'.....a well ascertained form of property - it certainly has been transferred in this country for generations - in respent of which it is quite possible to raise money and to dispose of it in any way that the beneficiary chooses.'
6. See also the decision of a Division Bench of this court in Commissioner of Wealth-tax v. Ashokkumar Ramanlal.
7. It is, therefore, clear that even if the gift to the assess be held to be contingent on his surviving the settler, the interest of the assessee in the corpus cannot be regarded as spes successionis and hence non-transferable under section 6(a) of the Transfer of Property Act and must be held to be an 'asset' within the meaning of section 2(e). The first question submitted for our opinion must, therefore, be answered against the assessee.
8. The question then arises whether the gift to the assessee is contingent on his surviving the settlor or it is vested in interest in the assessee possession or enjoyment alone being postponed. What is the nature and quality of the interest of the assessee in the corpus It is a vested interest or a contingent interest The decision of this question depends on a true interpretation of the provisions of the trust deed. now in cases of this kind where the question is as to whether an interest granted under a settlement or will is vested or cotangent, there are two rules which must always be born in mind and the learned Advocate-General appearing on behalf of the revenue strongly urged upon us not to ignore them. The first rule which is a well-established real for the guidance of the courts in consturing a settlement to will is that the interest must ordinarily be held to be vested unless the condition precedent to the vesting is expressed with reasonable clearness : see Bickersteth v. Shanu, which was a case relating to devise of real estate but the rule applies equally to disposition of what is known in the English law as personalty. The rule is that the court must always learn in favour of vesting. As observed by the Supreme Court in Rajes Kanta Ray v. Shanti Debi :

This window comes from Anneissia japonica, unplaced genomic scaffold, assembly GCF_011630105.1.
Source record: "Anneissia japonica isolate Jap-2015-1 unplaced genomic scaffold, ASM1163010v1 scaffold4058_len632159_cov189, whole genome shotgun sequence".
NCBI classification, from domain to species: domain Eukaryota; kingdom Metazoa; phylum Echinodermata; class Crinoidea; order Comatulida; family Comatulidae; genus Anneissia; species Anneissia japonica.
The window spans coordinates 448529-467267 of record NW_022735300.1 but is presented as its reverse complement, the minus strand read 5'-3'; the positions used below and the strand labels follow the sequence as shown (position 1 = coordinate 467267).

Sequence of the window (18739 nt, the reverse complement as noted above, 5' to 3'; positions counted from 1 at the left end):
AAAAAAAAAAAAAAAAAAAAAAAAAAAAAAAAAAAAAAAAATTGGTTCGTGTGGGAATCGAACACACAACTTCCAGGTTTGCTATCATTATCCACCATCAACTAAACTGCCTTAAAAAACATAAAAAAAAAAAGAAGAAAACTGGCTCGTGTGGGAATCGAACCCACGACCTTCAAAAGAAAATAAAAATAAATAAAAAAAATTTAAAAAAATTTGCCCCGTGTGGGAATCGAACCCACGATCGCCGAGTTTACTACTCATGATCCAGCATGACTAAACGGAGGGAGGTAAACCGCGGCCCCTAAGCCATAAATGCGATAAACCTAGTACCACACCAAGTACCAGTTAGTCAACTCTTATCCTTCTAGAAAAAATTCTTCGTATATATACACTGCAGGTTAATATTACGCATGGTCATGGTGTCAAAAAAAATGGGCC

'.......a court has to approach the task of construction in such cases with a bias in favour of a vested interest unless the intention to the contrary is definite and clear'. Another rule of equal cogency is that in all these cases the question must be regarded primarily as 'one of intention to be gathered from a comprehensive view of all the terms of a document'.